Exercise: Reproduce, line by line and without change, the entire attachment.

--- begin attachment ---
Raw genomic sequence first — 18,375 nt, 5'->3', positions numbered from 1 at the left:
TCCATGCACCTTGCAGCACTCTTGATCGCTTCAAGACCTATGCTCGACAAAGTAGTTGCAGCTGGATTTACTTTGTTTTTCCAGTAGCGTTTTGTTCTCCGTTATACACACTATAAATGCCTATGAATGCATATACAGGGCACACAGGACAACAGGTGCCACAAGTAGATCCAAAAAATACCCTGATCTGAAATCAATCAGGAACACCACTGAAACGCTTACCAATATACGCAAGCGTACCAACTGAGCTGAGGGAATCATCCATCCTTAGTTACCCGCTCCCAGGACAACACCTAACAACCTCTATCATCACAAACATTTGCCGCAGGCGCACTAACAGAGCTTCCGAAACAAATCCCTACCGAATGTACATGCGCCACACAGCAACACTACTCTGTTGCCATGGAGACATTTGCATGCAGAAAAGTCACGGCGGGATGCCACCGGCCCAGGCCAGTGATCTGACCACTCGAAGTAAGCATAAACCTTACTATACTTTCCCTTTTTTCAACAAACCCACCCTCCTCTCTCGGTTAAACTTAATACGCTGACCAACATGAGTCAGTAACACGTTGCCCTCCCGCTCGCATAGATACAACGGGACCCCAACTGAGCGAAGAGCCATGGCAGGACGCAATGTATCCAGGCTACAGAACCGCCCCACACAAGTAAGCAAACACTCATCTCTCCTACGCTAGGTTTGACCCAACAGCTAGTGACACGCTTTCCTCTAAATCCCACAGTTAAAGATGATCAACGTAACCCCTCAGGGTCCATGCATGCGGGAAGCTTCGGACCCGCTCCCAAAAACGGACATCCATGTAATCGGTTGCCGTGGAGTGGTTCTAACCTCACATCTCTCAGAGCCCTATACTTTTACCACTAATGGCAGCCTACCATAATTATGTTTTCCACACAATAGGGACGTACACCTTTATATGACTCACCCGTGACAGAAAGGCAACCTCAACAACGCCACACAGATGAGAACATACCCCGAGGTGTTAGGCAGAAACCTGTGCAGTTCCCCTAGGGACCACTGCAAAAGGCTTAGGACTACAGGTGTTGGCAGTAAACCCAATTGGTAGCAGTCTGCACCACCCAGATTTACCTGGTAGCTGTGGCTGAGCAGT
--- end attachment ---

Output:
Raw genomic sequence first — 18,375 nt, 5'->3', positions numbered from 1 at the left:
TCCATGCACCTTGCAGCACTCTTGATCGCTTCAAGACCTATGCTCGACAAAGTAGTTGCAGCTGGATTTACTTTGTTTTTCCAGTAGCGTTTTGTTCTCCGTTATACACACTATAAATGCCTATGAATGCATATACAGGGCACACAGGACAACAGGTGCCACAAGTAGATCCAAAAAATACCCTGATCTGAAATCAATCAGGAACACCACTGAAACGCTTACCAATATACGCAAGCGTACCAACTGAGCTGAGGGAATCATCCATCCTTAGTTACCCGCTCCCAGGACAACACCTAACAACCTCTATCATCACAAACATTTGCCGCAGGCGCACTAACAGAGCTTCCGAAACAAATCCCTACCGAATGTACATGCGCCACACAGCAACACTACTCTGTTGCCATGGAGACATTTGCATGCAGAAAAGTCACGGCGGGATGCCACCGGCCCAGGCCAGTGATCTGACCACTCGAAGTAAGCATAAACCTTACTATACTTTCCCTTTTTTCAACAAACCCACCCTCCTCTCTCGGTTAAACTTAATACGCTGACCAACATGAGTCAGTAACACGTTGCCCTCCCGCTCGCATAGATACAACGGGACCCCAACTGAGCGAAGAGCCATGGCAGGACGCAATGTATCCAGGCTACAGAACCGCCCCACACAAGTAAGCAAACACTCATCTCTCCTACGCTAGGTTTGACCCAACAGCTAGTGACACGCTTTCCTCTAAATCCCACAGTTAAAGATGATCAACGTAACCCCTCAGGGTCCATGCATGCGGGAAGCTTCGGACCCGCTCCCAAAAACGGACATCCATGTAATCGGTTGCCGTGGAGTGGTTCTAACCTCACATCTCTCAGAGCCCTATACTTTTACCACTAATGGCAGCCTACCATAATTATGTTTTCCACACAATAGGGACGTACACCTTTATATGACTCACCCGTGACAGAAAGGCAACCTCAACAACGCCACACAGATGAGAACATACCCCGAGGTGTTAGGCAGAAACCTGTGCAGTTCCCCTAGGGACCACTGCAAAAGGCTTAGGACTACAGGTGTTGGCAGTAAACCCAATTGGTAGCAGTCTGCACCACCCAGATTTACCTGGTAGCTGTGGCTGAGCAGT